Anyway that has nothing to do with this topic. However never really dealing with diversity and latent racism while growing up does make you less capable to understand the long ongoing situation. I grew up in the Netherlands with plenty of stereo types about Poles mainly (migrant workers), later refugees before it turned onto Muslims in general. My grandfather, great man, but his ideas about black people were typical for his generation. There was a lot of friction between him and my mother and her family (She was born in Indonesia). It's easy to slip into "Oh they probably did something wrong, deserved it" which is at the heart of the problems in the USA. The initial mindset while going into a confrontation together with fear.

Racism isn't just openly spewing hatred against other races. It can be very subtle and plenty people don't even realize their prejudice, be it against black people, religion or police. Do you treat your family members the same as any random stranger? The police should and its not easy.



dark_gh0st_b0y said:

Thanks for sharing! That explains a lot. 

Looks like there are huge differences between cities, and that makes the problem more evident. Racism must play a role in cities where crime rates are low but police killings high. At least it is easier to tackle the problem it if they start from specific cities.

Don't you think that perception, expectations and fear originate from African Americans committing more crimes, especially murders in the long term? I mean, if 50% of the murders traditionally come from the African Americans 13% minority, wouldn't the policemen be more scared for their lives and more biased, therefore more ready and less hesitating to kill someone if he is black?

Would the numbers be as bad if crime rates from African Americans were to decrease to average in the next 5-10 years or so?

The correlation they found is between segregation in cities and police brutality, not between crime rates and police brutality.

It's policing 'from outside' that seems to cause the main friction. The mindset going into an area perceived as dangerous, whether it be from xenophobia or higher crime rates in poverty stricken areas.

The perception, expectations and fear originate from painting black men as the bad guy for as long as I can remember. Who did you always see running from police in those cop shows "what you gonna do when they come for you" Cops. It's always the black guy who did it.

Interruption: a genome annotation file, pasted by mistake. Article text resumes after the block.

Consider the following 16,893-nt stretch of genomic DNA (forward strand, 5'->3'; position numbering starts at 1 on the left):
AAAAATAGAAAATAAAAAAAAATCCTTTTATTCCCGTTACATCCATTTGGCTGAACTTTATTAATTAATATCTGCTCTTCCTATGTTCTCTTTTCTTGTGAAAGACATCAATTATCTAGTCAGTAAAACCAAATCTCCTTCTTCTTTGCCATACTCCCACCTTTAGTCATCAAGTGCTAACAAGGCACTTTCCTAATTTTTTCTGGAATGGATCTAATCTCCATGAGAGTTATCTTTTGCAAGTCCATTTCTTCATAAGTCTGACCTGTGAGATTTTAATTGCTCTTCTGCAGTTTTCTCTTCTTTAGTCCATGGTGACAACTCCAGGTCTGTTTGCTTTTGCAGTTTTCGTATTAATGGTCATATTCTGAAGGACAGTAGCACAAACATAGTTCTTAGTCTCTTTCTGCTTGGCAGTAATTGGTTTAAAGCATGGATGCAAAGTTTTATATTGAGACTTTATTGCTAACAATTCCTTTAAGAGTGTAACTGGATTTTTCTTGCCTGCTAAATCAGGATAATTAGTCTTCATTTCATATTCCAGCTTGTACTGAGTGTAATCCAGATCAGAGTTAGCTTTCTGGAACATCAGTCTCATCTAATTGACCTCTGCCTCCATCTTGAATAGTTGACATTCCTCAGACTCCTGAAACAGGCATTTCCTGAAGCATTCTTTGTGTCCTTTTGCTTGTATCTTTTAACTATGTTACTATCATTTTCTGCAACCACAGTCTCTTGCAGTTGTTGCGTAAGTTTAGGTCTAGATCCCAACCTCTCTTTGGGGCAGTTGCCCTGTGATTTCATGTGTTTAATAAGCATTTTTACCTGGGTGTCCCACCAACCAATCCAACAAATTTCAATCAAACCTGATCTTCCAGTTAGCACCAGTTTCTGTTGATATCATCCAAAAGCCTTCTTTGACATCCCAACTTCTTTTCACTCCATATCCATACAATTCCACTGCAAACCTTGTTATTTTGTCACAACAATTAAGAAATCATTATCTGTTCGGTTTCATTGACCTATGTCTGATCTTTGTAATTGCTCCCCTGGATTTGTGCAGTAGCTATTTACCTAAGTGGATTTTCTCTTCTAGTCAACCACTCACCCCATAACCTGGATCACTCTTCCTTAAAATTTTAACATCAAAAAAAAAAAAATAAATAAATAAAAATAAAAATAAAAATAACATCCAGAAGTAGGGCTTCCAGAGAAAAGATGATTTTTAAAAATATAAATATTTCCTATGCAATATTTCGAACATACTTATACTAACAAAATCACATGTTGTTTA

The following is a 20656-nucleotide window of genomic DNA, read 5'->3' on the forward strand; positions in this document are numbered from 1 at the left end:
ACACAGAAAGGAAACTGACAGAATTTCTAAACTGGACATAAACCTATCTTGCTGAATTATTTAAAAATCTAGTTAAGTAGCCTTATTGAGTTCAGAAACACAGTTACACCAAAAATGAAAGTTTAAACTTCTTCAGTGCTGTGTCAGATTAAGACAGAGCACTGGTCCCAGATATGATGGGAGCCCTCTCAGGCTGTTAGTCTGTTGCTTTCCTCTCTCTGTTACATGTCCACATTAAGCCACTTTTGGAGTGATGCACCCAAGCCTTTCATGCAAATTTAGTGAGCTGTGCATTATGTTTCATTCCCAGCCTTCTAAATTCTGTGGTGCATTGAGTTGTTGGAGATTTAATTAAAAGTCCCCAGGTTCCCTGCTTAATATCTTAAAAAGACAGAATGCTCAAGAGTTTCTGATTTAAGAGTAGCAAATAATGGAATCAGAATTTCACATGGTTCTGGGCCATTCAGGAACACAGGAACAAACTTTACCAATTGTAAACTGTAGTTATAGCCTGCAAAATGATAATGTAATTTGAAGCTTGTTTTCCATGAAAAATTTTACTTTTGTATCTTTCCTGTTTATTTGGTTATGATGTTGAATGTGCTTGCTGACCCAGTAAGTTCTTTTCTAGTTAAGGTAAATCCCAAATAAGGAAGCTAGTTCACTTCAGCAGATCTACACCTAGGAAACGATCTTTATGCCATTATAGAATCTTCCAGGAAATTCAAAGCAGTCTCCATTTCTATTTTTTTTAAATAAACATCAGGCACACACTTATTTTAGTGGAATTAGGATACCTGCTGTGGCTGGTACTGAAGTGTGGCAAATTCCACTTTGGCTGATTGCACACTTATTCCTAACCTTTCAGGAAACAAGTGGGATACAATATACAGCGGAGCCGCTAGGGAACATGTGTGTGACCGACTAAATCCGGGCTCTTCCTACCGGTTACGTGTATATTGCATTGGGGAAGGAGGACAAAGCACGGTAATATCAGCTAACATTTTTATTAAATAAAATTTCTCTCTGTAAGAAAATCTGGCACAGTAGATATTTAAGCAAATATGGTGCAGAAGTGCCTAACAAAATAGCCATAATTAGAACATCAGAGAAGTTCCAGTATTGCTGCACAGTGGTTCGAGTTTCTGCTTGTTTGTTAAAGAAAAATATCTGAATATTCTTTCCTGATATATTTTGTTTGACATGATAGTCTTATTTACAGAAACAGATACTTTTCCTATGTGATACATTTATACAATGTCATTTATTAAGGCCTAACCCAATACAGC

Do you have any source to suggest that Black people shoot at police more than other races?

All I can find is stats about murder victims
https://www.statista.com/statistics/251877/murder-victims-in-the-us-by-race-ethnicity-and-gender/
7400 Black victims vs 6000 white victims in 2019

Additional information on black/African American murder victims in the United States

According to male deaths by firearm-related injuries by ethnicity, the amount of black victims has fallen by over half since 1970 in proportion to the population. While this improvement has been welcomed, black males remained twice as likely to be the victim of a gun related death compared with white males.

This inequality has lead to a rise in political action and demonstration around what is perceived as inaction or ignorance over the issue by government and wider society. The high profile death of Trayvon Martin in Florida followed by the deaths at the hand of police Freddie Gray and Michael Brown served as the catalyst for such movements.
The wider issue of violence beyond murder also appears to have systemic correlations. The percentage of violent crime victims with socio-emotional problems by race demonstrates that black Americans experienced socio-emotional issues at a greater rate. Moreover, the issue of a higher exposure to violence for black Americans stretches to the schooling system where 8.4 percent of black children were threatened or injured with a weapon in 2013.

The issue starts from early age, on both sides.